As is well established, a defective translation of an immigration proceeding can amount to a constitutional due process violation when: (1) the plaintiff can show he or she did not " receive a full and fair hearing on [his or her] claims," Rusu v. INS, 296 F.3d 316, 321-22 (4th Cir. 2002), and (2) the violation caused prejudice such that the results of the proceedings were likely impacted, id. at 324 (citing Farrokhi v. INS, 900 F.2d 697, 703 n.7 (4th Cir. 1990)). But even absent a constitutional violation, " faulty or unreliable translations can undermine the evidence on which an adverse credibility determination is based." He v. Ashcroft, 328 F.3d 593, 598 (9th Cir. 2003) (citing Balasubramanrim v. INS, 143 F.3d 157, 162-64 (3d Cir. 1998)).

Determining whether a flawed interpretation fatally undermines a credibility determination requires an examination of direct and indirect evidence of error. The Eighth and Ninth Circuits have sensibly identified three types of evidence that " tend to prove that a translation was incompetent." Perez-Lastor, 208 F.3d at 778; Tun v. Gonzales, 485 F.3d 1014, 1029-30 (8th Cir. 2007) (adopting the Perez-Lastor framework). As Perez-Lastor established:

First, direct evidence of incorrectly translated words is persuasive evidence of an incompetent translation. Second, unresponsive answers by the witness provide circumstantial evidence of translation problems. A third indicator of an incompetent translation is the witness's expression of difficulty understanding what is said to him.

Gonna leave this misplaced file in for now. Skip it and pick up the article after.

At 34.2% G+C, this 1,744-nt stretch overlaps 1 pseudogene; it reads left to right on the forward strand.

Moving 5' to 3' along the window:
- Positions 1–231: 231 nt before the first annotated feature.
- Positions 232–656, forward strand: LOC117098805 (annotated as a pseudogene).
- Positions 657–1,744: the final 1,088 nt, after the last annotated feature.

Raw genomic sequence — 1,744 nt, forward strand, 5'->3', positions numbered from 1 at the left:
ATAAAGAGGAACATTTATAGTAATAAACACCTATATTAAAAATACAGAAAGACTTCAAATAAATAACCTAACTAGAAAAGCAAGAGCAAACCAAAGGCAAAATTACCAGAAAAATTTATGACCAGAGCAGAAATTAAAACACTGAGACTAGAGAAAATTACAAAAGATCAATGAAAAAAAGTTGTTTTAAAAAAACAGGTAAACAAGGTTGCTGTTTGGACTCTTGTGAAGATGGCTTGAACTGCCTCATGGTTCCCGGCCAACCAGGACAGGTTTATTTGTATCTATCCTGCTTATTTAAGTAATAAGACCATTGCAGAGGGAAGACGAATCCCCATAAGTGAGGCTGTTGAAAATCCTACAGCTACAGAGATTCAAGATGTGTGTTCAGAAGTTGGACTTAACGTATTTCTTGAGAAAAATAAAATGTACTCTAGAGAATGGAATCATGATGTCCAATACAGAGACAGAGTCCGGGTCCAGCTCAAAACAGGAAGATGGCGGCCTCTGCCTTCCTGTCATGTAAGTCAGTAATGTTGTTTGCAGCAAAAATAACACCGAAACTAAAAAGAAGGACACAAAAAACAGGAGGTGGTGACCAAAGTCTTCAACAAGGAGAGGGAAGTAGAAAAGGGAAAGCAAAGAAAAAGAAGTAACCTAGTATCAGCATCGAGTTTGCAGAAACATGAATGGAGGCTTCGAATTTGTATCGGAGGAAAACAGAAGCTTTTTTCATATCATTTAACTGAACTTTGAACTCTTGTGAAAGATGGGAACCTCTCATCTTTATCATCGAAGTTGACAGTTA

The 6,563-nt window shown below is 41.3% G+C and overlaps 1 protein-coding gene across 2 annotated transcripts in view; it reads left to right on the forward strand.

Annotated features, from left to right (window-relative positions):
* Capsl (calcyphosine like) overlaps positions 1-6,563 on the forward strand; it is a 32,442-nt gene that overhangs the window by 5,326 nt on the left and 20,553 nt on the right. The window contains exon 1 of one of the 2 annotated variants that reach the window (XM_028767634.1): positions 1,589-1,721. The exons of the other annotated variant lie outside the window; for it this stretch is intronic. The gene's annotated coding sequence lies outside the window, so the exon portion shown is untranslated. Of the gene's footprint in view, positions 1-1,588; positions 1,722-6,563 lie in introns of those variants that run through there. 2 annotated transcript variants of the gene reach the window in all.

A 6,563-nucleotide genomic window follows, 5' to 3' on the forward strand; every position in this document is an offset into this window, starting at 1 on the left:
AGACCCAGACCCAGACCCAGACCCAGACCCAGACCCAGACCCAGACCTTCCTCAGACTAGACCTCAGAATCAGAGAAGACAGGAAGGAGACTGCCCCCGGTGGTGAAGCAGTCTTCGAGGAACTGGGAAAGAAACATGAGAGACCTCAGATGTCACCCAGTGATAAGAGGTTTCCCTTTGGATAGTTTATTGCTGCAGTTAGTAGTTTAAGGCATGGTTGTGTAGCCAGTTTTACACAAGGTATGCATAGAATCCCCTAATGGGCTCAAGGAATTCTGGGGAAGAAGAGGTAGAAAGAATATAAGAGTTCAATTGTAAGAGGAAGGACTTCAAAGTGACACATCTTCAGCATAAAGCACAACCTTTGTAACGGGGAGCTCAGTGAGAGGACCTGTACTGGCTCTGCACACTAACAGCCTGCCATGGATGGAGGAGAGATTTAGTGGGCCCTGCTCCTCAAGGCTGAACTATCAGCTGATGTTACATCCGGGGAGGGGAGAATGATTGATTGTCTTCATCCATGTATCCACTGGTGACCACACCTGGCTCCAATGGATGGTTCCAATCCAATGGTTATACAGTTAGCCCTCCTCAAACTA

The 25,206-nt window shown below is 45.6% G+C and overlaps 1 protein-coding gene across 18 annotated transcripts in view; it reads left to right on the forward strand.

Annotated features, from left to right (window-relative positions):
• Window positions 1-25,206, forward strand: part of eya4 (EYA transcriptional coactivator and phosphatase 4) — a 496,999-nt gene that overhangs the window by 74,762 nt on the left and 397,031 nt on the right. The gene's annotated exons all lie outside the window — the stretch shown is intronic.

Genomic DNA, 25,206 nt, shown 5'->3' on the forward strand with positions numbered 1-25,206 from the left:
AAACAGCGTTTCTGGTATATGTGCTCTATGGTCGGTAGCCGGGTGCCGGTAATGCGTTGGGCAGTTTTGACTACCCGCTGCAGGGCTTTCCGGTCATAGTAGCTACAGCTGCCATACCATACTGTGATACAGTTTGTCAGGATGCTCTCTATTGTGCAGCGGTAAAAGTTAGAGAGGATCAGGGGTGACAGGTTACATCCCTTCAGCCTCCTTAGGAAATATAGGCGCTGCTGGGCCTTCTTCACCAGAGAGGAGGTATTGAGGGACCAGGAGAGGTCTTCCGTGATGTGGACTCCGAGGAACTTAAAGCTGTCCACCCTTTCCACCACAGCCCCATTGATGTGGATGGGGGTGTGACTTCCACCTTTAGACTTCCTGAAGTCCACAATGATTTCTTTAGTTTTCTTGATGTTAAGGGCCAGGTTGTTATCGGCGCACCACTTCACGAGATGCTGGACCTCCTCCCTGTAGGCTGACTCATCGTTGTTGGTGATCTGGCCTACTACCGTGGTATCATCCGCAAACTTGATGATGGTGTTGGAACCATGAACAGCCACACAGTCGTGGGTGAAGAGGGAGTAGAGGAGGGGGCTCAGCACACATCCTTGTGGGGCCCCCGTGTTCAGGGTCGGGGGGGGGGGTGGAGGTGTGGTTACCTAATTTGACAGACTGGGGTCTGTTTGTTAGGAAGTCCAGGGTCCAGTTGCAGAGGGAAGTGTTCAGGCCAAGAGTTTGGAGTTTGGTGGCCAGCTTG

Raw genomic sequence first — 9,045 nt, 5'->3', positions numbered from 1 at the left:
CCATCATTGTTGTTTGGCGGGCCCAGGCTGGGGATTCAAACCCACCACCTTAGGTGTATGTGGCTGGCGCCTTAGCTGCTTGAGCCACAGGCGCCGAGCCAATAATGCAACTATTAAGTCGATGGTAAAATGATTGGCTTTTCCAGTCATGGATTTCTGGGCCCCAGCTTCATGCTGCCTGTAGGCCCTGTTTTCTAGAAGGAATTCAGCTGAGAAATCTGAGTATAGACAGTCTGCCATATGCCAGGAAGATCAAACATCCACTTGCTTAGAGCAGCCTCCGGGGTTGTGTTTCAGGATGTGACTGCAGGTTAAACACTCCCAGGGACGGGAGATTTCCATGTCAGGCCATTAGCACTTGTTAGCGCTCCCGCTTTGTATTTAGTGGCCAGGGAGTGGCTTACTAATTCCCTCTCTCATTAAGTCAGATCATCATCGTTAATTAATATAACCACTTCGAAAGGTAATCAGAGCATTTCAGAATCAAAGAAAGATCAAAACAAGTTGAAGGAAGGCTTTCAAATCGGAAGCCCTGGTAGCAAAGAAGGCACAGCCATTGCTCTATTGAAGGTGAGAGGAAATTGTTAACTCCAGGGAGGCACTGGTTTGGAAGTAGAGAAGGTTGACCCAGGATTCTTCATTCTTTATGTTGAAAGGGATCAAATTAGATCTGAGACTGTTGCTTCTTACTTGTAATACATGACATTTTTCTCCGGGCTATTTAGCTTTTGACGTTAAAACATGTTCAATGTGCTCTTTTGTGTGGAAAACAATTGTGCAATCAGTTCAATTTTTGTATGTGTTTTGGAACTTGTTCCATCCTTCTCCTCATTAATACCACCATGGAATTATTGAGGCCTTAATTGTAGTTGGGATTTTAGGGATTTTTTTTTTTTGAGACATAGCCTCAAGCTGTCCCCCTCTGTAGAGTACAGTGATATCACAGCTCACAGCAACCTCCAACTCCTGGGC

208 F.3d at 778 (citations omitted).

Ilunga's hearing transcript bears all three hallmarks of unreliability. Before turning to the specific testimony regarding the location of torture in the prison, it is instructive to examine the hearing as a whole. The two days of testimony were translated by two different interpreters, with nearly all instances of potential confusion arising on the first day. The transcript of that day reveals:

o An instance when the interpreter failed to translate Ilunga's statement that he was sexually assaulted in jail, an omission caught by Ilunga's attorney, leading to the translator's opaque admission after the fact that he thought Ilunga " was not speaking clearly and this interpreter, perhaps, what he could hear from him [sic]" (A.R. 615);
o A repeated disconnect between questions and answers (see A.R. 598 (Ilunga's attorney asked about threats made, and Ilunga responded with a statement about damage done in a store); A.R. 609 (the IJ asked about